She has been in school for a few weeks now and I fully anticipated her arriving home droopy and exhausted but even her first day back was a pleasant surprise when she arrived home and was full of information about her first day of school.
Last Friday we went for her 4th infusion of medication and we had a chance to meet with the doctor as well. The doctor smiled and told us my daughter’s labs looked so good. She gave permission for her to return to all activities as normal and stated that she wants my daughter to be active. Hallelujah!!!
We are in Lacrosse season again and my daughter has been so eager to return to help manage the Lacrosse team. I’m going to only allow about 3 days per week with the team for now and then transition to every day if her body can handle it.
She has gained weight and is about 128 pounds! Doctor said that this is so amazing considering her swelling has subsided while coming off steroids, so she has been losing fluid and still gaining weight in the process. I’ve also noticed some shorter hairs sticking up indicating her hair is coming back again. Doctor told us that when your body is struggling, your hair stops growing and it sort of lies dormant. My daughter has lost about half her hair because of all the steroids she has taken for seven months, but now it’s coming back. It’s a HUGE relief to be getting some good news, but of course we still feel cautious.
So in the past 2 months since beginning the infusions that we were a bit afraid of I feel like I’m regaining my sanity. With my daughter in school, I’m not having to schedule appointments with her home-bound teacher and worrying about what trouble she might be getting into while home alone. I’ve also experienced the roller coaster of what steroids can do to us emotionally! WOW! I always knew I hated being on steroids but my daughter tolerated them beautifully except for when she came off them. For about three weeks I felt like I was living with a monster! She went from crying over almost nothing to displaying passive aggressive behaviors like stealing and lying. I learned from her doctor that when someone has been on steroids for a very long time, especially children and teens, they can display challenging emotions and behaviors for a good three weeks to a month after their last dose. This was a challenge and I found myself crying to our pastoral staff about how I didn’t even know what to do with this child! Thankfully this subsided and Easter Seals Mentors helped us survive this season because my daughter does well when supervised but gets in trouble when alone.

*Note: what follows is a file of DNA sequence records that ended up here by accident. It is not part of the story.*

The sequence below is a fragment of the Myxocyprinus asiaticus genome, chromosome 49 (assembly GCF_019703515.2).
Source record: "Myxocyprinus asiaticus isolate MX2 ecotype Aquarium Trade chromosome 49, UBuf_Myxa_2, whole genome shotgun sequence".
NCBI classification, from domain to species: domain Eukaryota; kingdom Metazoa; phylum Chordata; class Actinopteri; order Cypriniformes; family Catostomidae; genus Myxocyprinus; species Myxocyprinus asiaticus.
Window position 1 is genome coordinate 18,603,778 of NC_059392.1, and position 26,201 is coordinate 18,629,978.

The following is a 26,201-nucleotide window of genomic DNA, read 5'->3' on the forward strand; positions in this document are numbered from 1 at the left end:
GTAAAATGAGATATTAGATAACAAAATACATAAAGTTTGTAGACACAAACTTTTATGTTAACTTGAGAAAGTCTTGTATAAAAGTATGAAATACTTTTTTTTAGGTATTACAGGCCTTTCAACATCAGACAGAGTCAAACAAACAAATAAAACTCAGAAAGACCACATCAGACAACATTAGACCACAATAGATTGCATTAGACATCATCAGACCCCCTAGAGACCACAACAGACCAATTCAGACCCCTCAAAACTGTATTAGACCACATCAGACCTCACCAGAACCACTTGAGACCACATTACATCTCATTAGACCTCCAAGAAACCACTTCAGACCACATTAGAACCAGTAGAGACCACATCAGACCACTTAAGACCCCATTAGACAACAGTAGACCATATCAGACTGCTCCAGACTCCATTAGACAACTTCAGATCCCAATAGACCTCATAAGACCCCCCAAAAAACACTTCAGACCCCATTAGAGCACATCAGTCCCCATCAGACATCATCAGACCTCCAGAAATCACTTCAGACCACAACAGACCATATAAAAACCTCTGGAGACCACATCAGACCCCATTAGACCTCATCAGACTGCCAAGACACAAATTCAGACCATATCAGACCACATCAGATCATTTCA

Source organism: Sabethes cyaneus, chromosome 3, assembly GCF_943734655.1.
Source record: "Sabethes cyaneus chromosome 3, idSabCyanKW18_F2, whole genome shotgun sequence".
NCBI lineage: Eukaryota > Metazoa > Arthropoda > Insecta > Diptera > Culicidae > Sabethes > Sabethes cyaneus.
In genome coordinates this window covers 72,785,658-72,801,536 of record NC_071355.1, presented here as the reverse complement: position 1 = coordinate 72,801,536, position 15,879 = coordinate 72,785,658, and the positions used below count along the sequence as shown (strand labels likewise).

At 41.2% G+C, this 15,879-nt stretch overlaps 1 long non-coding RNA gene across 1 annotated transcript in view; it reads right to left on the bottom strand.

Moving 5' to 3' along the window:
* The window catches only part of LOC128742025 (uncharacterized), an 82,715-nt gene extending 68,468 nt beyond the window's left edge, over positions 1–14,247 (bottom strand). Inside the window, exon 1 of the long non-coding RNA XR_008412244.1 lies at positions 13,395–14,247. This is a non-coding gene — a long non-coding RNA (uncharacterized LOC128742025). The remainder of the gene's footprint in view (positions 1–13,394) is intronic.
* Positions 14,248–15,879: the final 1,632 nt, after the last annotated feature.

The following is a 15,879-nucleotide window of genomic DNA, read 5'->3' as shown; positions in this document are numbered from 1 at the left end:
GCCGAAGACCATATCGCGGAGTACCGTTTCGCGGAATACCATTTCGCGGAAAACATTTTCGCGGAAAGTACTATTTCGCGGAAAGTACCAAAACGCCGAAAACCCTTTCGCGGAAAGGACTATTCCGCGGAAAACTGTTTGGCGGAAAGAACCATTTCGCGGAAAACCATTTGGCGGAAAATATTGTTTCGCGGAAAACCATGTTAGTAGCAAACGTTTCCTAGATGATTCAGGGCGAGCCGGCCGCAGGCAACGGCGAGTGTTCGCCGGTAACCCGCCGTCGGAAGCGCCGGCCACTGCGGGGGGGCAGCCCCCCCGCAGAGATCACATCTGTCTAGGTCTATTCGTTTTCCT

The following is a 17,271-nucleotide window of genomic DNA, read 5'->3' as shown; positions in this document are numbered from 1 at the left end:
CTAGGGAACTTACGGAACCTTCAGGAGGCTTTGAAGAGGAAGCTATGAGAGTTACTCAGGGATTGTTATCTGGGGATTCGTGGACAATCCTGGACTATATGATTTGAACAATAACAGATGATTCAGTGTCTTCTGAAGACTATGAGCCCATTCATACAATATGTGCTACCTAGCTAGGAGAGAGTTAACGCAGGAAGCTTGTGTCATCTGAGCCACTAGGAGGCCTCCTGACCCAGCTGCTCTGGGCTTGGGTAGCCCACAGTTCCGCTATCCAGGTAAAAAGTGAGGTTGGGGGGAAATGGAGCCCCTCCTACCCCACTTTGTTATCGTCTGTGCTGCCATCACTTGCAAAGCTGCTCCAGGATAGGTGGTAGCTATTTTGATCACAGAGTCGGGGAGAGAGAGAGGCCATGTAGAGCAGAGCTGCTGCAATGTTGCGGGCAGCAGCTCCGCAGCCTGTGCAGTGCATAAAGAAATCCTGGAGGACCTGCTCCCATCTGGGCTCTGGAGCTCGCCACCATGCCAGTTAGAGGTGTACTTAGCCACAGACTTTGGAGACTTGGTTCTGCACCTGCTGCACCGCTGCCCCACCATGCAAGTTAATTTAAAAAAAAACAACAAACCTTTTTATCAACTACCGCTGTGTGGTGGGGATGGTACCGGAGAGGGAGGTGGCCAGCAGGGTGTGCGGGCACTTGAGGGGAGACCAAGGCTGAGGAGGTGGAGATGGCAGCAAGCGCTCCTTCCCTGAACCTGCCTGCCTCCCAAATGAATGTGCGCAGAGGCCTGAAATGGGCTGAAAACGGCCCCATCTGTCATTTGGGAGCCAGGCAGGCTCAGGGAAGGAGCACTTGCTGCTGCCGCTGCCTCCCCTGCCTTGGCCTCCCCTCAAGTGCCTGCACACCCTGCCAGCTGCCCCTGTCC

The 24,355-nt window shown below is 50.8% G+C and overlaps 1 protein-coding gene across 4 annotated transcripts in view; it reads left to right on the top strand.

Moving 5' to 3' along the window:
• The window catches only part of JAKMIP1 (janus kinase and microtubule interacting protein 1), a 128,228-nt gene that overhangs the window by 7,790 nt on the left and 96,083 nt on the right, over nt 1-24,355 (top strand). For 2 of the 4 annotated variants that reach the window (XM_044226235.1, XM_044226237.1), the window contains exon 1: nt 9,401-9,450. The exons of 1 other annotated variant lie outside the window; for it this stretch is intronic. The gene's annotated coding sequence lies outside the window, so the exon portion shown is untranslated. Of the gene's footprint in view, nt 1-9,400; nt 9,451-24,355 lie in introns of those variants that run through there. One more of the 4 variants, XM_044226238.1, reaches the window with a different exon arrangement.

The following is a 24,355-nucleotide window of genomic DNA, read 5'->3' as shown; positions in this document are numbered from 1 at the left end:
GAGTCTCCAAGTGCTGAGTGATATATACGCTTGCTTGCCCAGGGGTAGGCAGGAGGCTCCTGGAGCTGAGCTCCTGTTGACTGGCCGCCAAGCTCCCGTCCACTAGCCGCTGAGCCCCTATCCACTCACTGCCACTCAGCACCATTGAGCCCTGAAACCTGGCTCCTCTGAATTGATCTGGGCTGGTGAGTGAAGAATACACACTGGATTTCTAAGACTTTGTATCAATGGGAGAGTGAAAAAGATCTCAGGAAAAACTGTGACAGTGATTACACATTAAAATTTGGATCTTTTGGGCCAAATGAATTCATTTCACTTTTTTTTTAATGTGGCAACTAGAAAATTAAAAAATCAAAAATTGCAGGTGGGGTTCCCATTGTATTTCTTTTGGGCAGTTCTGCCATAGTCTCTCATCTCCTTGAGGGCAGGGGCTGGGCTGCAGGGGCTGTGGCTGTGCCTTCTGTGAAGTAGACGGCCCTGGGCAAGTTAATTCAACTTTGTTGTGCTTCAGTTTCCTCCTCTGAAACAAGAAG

I’m headed to Phoenix right now, in the air, on my way to the Women’s Speaker’s Collective with my oldest daughter to help her gain confidence in her speaking skills and to better mine too. It feels nice to be able to do something good with one of my other children and not to be surviving in what felt like a constant crisis mode for all of 2018.
I know many families that have much more difficult situations than we do. I wondered if telling our struggles from 2018 might help someone else know they’re not alone and all families have struggles. It’s hard to keep your sanity while walking a road of suffering. However, I’ve also learned that suffering has an important place in my journey of faith. Suffering draws me closer to God and for that I am grateful. I’m also appreciative of the staff and church I serve. They have been a great encouragement to me and I owe them my presence and prayers in their times of suffering as well.
I know at any time my daughter can flare up again. We are cautious and thankful for today and we are pressing on!
This is Journal 6 in a six part series.
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